Author: Dr. Mandar V. Bichu

Year: 2018
Director: Siddharth P. Malhotra
Cast: Rani Mukherji, Sachin, Supriya, Neeraj Kabi, Shivkumar Subramaniam

A dedicated, driven teacher willing to walk the extra miles, who ultimately wins over an unruly class of underprivileged students …. Now, haven’t we seen these settings in many movies before? For more than fifty years the ‘To Sir With Love’ formula has provided the template for most teacher-student themed movies and it has already been successfully employed in Hindi cinema in films like Imtihan (1974) and Sir (1993).

Hichki uses the same basic template but adds another angle by showing the teacher to be afflicted with a neurologic disease. So how does the experiment work?

What’s the plot?

Tourette’s syndrome is a neurologic condition where the affected individual involuntarily keeps making noises and movements, without being able to control them. There is no cure for the condition. So imagine the surprise on the faces of the interviewers when a young lady with Tourette’s (Rani Mukherji) sits in front of them making weird noises, coolly educating them about her illness and calmly telling them that she wants to be a teacher!

After facing many rejections, she is finally appointed in her old school on a temporary basis but there is a catch. She is given the responsibility to teach the class 9F, which has 14 worst performing students of the school. Coming from a nearby poor hutment area, these students are a total misfit in the posh school and they have only seething resentment for the system, which seems only to favour the rich kids! The new teacher, who herself has faced prejudice all her life, will need all her never-say-die spirit and some out-of-the-box teaching methods to turn things around. With some vested interests constantly undermining her efforts, it is not going to be an easy task!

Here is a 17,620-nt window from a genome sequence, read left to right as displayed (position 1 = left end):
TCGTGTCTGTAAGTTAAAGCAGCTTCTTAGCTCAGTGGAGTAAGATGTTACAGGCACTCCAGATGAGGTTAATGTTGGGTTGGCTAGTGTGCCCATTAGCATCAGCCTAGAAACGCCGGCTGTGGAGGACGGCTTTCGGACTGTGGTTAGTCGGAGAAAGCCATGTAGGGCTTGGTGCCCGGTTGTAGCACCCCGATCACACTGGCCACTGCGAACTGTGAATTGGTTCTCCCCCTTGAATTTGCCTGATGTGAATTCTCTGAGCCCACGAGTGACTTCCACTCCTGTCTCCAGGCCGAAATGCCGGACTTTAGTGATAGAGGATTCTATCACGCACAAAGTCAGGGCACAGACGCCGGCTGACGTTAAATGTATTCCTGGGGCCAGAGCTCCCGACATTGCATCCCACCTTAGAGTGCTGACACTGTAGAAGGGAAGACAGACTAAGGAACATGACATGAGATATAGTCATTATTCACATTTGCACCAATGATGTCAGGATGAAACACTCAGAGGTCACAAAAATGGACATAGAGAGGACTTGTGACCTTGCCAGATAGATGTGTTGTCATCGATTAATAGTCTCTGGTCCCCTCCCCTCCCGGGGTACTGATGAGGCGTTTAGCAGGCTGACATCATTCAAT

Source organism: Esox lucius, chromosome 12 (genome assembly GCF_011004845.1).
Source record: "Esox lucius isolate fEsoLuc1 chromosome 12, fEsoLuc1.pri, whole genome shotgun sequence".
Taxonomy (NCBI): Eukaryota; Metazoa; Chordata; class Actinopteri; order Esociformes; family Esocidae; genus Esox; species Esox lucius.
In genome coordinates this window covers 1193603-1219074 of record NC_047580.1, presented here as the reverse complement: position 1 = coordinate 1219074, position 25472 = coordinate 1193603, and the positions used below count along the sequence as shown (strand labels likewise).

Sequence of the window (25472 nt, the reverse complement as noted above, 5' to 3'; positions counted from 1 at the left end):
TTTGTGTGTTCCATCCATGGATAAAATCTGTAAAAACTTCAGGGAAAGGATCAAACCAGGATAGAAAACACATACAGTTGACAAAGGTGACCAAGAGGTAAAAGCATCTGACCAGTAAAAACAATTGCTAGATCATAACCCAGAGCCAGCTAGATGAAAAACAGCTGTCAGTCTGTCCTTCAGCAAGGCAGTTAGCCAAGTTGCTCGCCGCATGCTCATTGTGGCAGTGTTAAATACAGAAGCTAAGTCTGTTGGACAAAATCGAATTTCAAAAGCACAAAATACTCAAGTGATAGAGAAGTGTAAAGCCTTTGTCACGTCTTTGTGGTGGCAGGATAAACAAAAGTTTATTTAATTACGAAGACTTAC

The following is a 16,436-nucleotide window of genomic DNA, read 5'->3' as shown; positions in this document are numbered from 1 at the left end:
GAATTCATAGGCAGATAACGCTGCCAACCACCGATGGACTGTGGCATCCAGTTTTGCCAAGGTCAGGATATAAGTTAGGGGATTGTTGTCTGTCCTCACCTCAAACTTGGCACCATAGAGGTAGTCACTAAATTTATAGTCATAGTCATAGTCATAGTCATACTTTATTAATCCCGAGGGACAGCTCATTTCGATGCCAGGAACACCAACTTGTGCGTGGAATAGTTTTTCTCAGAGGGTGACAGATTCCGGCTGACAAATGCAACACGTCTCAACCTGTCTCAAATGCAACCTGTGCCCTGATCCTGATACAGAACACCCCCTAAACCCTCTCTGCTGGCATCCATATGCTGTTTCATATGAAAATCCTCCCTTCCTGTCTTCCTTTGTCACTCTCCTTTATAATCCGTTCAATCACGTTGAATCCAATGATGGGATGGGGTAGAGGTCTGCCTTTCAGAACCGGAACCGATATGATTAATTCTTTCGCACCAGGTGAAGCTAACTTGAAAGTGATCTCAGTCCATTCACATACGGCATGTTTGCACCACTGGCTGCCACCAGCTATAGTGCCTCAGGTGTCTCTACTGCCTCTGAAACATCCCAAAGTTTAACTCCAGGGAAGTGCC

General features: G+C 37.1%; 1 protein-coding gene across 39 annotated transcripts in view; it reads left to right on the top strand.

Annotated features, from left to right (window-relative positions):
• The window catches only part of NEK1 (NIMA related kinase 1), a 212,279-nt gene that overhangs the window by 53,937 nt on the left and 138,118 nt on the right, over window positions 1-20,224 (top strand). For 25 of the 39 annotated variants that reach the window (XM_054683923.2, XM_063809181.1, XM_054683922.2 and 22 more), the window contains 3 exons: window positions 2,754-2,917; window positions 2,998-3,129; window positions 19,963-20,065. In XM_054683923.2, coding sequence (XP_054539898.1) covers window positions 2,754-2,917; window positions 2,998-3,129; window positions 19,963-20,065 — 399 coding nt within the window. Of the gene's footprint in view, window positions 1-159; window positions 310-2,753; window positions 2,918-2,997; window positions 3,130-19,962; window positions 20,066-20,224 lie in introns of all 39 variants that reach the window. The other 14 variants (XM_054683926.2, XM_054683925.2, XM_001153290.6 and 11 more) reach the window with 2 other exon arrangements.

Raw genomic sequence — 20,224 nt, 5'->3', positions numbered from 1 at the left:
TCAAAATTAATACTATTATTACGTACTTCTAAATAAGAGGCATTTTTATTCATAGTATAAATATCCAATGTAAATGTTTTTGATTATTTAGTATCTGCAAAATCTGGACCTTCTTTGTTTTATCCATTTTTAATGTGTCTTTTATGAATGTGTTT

What’s hot?

  • Director Siddharth P. Malhotra keeps the film moving. The narrative is crisp and entertaining. The class divide, the flawed priorities and the petty ego clashes in the educational system are portrayed effectively. The message about Tourette’s syndrome and its devastating effects on the victim, comes through sensitively.
  • The adolescent kids playing various students’ roles are winsome and their uninhibited chemistry lends energy to the proceedings.
  • Sachin as the heroine’s estranged father, Neeraj Kabi as the cynical senior teacher and Shivkumar Subramaniam as the sympathetic principal make an impression amongst a solid side-cast.
  • Overall, the side-characters and sub-plots are etched out nicely.
  • Rani Mukherji, coming back after a memorable Mardani, reminds us once again how good an actress she is. Bubbling with positivity and intent, and yet secretly sad and vulnerable inside, her portrayal of the Tourette’s syndrome-afflicted teacher is really touching.

What’s not?

  • The rather predictable plot thrives on clichéd situations and copious melodrama.
  • The music, too, sounds pretty unoriginal and uninspiring.


Despite its predictability and clichéd melodramatic story-line, Hichki comes out a winner. It is an enjoyable, heartwarming film, which touches the right chord and gives some sincere messages. Rani Mukherji’s central character gets the most brownie points here; in fact Hichki cannot be imagined without her!


3 stars

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